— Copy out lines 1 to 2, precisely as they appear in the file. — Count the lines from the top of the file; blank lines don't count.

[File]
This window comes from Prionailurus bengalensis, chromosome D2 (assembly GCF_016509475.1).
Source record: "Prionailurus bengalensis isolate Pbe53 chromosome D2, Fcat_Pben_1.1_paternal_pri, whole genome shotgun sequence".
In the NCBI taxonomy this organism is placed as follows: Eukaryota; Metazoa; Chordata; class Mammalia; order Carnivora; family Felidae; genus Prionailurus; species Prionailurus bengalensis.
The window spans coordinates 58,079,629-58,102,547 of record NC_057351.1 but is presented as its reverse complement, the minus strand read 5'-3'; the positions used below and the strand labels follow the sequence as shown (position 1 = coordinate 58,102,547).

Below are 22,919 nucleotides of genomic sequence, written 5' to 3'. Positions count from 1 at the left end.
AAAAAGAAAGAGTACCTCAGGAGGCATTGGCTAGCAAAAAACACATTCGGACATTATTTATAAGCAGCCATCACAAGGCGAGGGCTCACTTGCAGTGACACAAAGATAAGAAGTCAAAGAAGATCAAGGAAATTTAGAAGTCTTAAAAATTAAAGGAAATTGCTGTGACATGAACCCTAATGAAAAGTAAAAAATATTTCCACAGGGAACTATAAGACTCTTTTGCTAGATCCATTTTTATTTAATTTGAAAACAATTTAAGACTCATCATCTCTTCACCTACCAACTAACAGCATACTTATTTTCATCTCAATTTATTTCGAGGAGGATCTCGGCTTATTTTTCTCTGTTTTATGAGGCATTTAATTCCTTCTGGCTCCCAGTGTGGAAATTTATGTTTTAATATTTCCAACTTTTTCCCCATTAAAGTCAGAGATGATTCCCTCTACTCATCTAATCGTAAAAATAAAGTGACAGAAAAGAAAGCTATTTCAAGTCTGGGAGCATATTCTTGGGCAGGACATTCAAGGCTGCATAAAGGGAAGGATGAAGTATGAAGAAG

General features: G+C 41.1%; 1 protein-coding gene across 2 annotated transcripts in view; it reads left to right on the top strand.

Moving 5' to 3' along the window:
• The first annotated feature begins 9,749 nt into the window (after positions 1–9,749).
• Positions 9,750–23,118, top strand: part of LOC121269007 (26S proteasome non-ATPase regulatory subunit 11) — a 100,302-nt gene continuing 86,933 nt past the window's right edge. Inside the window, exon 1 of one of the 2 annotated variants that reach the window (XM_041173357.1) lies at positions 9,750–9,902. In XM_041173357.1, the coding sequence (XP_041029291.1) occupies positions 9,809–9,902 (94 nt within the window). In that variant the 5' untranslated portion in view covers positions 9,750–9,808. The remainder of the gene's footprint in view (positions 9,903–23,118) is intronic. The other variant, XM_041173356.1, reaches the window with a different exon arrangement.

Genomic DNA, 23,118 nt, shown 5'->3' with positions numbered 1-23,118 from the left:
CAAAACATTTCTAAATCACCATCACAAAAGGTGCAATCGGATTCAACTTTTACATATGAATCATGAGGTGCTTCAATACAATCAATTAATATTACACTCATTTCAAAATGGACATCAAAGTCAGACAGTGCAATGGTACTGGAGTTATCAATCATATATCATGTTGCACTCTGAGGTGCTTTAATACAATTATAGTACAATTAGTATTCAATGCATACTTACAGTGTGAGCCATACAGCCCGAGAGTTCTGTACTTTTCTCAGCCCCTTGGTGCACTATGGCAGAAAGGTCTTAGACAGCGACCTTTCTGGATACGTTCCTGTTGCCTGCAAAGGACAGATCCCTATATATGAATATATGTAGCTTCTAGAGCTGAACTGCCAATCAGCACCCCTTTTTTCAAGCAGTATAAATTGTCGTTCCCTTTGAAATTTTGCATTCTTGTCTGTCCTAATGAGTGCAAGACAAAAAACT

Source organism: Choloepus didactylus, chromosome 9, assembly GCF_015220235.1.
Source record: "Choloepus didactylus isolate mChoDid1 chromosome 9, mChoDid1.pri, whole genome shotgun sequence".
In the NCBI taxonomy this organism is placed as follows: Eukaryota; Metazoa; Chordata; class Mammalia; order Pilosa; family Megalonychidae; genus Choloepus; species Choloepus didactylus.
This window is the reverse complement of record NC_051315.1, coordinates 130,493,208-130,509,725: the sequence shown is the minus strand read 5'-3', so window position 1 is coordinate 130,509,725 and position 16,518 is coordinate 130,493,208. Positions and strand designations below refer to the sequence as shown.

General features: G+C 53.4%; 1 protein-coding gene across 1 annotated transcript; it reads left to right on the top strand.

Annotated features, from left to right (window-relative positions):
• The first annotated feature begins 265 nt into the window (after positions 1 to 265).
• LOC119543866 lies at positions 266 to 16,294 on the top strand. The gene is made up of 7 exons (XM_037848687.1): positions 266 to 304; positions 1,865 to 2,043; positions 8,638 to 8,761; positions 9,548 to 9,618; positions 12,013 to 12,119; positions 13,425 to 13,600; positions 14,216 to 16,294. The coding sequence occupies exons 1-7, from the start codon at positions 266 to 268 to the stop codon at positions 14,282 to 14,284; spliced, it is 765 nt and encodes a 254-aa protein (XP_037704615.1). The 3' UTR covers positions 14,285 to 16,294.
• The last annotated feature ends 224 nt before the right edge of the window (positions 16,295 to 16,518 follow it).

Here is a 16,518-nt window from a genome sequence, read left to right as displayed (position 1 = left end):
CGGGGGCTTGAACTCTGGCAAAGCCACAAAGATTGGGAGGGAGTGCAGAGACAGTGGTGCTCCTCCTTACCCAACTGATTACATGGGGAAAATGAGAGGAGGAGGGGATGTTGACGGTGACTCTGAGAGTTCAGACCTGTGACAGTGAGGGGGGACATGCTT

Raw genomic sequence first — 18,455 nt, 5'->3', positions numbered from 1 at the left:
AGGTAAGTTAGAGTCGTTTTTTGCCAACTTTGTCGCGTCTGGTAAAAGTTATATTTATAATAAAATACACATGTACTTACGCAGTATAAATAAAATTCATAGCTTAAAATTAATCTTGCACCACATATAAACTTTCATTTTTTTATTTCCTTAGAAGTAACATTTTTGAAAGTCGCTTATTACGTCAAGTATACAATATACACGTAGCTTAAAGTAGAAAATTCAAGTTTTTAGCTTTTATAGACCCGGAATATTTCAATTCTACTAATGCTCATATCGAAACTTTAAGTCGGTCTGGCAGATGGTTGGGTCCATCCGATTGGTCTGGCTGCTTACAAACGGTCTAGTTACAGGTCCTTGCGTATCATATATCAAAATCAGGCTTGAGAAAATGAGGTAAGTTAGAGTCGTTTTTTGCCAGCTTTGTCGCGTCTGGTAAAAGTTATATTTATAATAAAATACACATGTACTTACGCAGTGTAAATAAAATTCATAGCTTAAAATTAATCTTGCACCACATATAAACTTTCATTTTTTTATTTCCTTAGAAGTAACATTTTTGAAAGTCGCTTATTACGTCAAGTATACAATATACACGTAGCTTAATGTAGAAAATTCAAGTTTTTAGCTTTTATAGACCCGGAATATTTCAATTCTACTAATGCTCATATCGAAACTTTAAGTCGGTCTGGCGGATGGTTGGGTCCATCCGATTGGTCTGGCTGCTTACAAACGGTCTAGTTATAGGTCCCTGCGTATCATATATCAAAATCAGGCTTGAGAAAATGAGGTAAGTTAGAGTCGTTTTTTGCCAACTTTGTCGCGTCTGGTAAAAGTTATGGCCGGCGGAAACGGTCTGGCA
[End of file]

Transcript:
This window comes from Prionailurus bengalensis, chromosome D2 (assembly GCF_016509475.1).
Source record: "Prionailurus bengalensis isolate Pbe53 chromosome D2, Fcat_Pben_1.1_paternal_pri, whole genome shotgun sequence".